The ongoing Chicago teachers strike has already cost students six days of classes and ended the seasons of multiple high school sports teams. But with important upcoming deadlines for students prepping for college, Chicago Public Schools leaders now say the strike “cannot go into next week.”
The Chicago Teachers Union and city negotiators have reached more than 80 tentative agreements on various issues as of Wednesday night, according to CPS Chief Education Officer LaTanya McDade. But the district is still waiting on counterproposals from the union on “top priorities” like class sizes, staffing and prep time.
“At the end of the day we all have the same North Star: we want our students back in the classroom. Many of our students are missing out on key opportunities that can be life changing,” McDade said during a press briefing Thursday morning outside Malcolm X College where bargaining negotiations are taking place.
Already the school district has postponed PSAT and SAT assessments until next week. If students aren’t able to take the PSAT before Nov. 1, they may miss out on applying for National Merit Scholarships, McDade said.
“It’s not about making ultimatums,” McDade said. “It’s also about a sense of urgency and being honest about where we are at the bargaining table. There’s a lot at stake for our students. So when I say this can’t go into next week, I’m saying that we cannot continue to have students out of the classroom and this impacts the progress we’ve made as a district.”
Speaking at a separate event Thursday morning, Mayor Lori Lightfoot said she’s concerned about students planning to apply for Free Application for Federal Student Aid (FAFSA) before the end of this month.
Lightfoot has said she’s done all she can, that her office has made proposals – and put in writing, as CTU requests – for a nurse and social worker in every CPS school over the next five years, and that they’ve made proposals to reduce class sizes in high-poverty schools first.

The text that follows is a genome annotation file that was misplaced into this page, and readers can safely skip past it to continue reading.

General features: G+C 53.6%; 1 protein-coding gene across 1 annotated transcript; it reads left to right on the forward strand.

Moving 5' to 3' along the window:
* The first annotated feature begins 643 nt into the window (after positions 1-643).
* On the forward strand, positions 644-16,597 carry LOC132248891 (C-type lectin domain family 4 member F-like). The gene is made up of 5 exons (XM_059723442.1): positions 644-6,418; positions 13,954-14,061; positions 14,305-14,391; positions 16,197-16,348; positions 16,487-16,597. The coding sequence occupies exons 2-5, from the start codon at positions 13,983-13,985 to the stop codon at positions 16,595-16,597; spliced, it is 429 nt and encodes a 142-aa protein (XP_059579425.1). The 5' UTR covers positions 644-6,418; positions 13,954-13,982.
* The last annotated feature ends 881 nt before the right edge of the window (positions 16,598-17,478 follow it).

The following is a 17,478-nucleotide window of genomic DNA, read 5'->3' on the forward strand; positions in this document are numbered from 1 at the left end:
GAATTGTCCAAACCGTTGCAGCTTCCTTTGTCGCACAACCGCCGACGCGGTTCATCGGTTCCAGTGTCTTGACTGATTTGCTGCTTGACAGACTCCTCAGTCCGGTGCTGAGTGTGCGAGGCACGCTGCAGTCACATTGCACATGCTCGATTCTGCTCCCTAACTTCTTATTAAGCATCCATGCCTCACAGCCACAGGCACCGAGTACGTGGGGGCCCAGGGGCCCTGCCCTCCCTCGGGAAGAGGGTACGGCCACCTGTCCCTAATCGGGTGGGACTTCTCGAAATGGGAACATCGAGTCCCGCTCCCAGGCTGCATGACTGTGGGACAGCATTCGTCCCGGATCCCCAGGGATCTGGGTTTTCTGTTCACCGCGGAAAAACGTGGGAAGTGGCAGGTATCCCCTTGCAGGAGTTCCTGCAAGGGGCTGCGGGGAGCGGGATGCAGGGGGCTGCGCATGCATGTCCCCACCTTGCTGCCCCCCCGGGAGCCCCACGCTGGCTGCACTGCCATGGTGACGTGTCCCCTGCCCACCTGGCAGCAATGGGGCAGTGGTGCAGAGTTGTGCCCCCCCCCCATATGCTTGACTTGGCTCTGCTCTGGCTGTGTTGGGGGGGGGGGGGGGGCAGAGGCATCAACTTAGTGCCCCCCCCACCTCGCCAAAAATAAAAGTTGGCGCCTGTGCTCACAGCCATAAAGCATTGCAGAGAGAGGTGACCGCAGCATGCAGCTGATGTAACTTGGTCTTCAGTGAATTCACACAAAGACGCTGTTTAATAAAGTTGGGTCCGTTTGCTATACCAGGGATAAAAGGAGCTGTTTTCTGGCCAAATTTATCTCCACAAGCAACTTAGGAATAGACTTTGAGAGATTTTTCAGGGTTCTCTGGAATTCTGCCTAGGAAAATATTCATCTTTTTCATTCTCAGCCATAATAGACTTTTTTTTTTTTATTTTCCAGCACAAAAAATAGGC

But the union says the two sides have gotten “nowhere” on enforcement language for capping class sizes or setting staffing levels.
“And that’s actually the problem,” CTU Vice President Stacy Davis Gates said Wednesday evening, “because enforcement language is going to cost money and the mayor is running around the city talking about you can’t bail CPS out. A bailout for a smaller class size? Come on. That’s not a bailout, that’s an investment in the future of our country.”
She said the agreements that have been made thus far aren’t on the “sexy” items, but rather smaller issues that won’t affect broad change in the classroom. CTU leaders have also repeatedly chided the city for not acting sooner to resolve these issues before the strike began.
One step the mayor took Wednesday was to declare a TIF surplus of $300 million. Of that, $163 million will go toward Chicago Public Schools – but these additional funds won’t meet all of CTU’s demands, they’ll just help cover the existing contract offer.
Negotiations are expected to continue throughout the day Thursday.
Brandis Friedman contributed to this report.